The ob'ect of the present invention is an industrial electrical capacity-battery consisting of one or, more elements each formed by at least two condensers set in series in a peculiar manner. For this purpose, the different armatures of each'zof the elements are located on the two surfaces of a common dielectric plate, so, as to form with this plate condensers arranged in steps afterthe order of the increasing potentials in one of the longitudinal dimensions of the plate (height, width, length, as may be required by the case).
On the other hand an industrial capacity battery is usually and in principle composed of a certain number of elements connected in parallel each being provided with its safety fuse so that the destruction of one does not necessarily cause the removal from service of the whole battery. This arrangement is shown in Figure 6 of the annexed drawing. The battery consists for example of three separate elements 1, 2, 3, each of which is provided with its own safety fuse r 1*, r inserted between the conductors 0, 39, between which the operating voltage exists. The fuses must be made so as not to blow by the action of discharges of high tension which may arise from atmospheric disturbances when the battery is used as a lightning arrester or from other causes when the battery is used in an alternating current circuit. In another respect the fuseshave to be made so as to sustain the whole working voltage. for indeed, if one of the elements is destroyed, the lower support of the fusible wire will have the potential of the conductor p while the upper support will have the one of the conductor 0. Likewise a distance answering to the working voltage must exist between their lower support and the corresponding supports of the neighboring fuse or fuses. For this reason the elements 1, 2, 3 have been put at a relatively great dis tance from each other in order to avoid arcs being formed between any of the elements in times of accident. Moreover for high tensions the length of fuse becomes very considerable because this length increases much more rapidly than the voltage. The batter must therefore be increased both in widt and in height.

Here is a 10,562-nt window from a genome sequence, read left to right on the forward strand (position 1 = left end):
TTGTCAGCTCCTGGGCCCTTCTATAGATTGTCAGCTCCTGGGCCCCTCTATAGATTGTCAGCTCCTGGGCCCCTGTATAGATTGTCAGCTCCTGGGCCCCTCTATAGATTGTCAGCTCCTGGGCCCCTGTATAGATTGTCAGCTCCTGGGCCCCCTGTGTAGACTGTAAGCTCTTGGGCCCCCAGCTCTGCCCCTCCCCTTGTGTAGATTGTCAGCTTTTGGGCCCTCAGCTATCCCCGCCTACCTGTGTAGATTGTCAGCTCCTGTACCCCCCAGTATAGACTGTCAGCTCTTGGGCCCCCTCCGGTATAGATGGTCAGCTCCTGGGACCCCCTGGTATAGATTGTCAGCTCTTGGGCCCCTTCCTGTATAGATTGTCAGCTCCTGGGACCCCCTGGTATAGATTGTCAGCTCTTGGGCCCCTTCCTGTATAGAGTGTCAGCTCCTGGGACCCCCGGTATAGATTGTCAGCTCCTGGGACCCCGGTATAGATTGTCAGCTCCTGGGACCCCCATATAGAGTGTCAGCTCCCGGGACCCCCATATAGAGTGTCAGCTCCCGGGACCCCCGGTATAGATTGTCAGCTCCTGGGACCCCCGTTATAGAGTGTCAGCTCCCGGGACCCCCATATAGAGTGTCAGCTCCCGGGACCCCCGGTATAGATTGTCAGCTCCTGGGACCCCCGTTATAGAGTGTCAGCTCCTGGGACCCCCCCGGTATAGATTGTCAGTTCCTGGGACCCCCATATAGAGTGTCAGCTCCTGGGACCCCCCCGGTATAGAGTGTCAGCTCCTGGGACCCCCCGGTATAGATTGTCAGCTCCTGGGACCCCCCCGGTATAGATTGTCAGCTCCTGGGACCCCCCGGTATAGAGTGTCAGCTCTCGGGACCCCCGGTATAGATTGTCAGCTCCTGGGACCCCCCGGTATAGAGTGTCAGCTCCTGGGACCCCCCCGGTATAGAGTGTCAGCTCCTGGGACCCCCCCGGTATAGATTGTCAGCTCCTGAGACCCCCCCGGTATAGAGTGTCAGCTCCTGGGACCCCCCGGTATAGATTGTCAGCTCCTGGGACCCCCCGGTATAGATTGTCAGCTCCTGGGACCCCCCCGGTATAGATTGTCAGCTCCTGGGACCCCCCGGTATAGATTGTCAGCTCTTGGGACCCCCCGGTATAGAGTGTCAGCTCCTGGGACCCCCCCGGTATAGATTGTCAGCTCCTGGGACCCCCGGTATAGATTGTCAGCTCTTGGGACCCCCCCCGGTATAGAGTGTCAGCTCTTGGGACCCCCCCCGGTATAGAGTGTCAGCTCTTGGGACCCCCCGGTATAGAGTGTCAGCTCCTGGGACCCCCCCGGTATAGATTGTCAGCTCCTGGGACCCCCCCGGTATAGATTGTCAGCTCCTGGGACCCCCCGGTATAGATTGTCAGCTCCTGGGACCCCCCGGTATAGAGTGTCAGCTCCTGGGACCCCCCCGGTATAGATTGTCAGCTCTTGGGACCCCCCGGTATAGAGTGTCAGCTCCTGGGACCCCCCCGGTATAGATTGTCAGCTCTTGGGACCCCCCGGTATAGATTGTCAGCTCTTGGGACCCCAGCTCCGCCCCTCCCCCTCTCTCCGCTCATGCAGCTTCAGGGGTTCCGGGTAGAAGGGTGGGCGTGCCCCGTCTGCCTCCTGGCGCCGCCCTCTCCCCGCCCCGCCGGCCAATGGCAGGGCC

This difficulty of bulkiness may be overcome by the invention and to this end between certain armatures of the condenser succeeding each other in each element fuses are inserted in order to put said armatures in series and are arranged on the same face of the plate and within the extent of the same.
Each of the plates may thus be provided with a certain number of fuses instead of each element having but one.
The fuses may be made of metallic wire held by a band of insulating matter and partly surrounded with metallic bands intended to insure contact with the armatures when being laid down upon the same. The fusible wire may also be laid closely down upon the dielectric plate and may be maintained in place by a thin metallic layer which is secured by a spraying process, thereby forming the armature and covering the fuses at certain places. It may also be constructed as follows: On one or on both faces of a dielectric plate a metallic body designed to form the fuse is put on at the very place which is to be occupied later on by the armatures, then the metal which is to form the armatures is deposited by a spraying process and will cover the dielectric plate, and also the body forming the fuse, thus maintaining the latter in place. The parts of the body at the places where no metallic connection ought to exist may then be easily removed.
The corresponding armatures or fuses located on the faces of contact of each pair of insulating plates of a group may be replaced two by two by one single armature or one single fuse.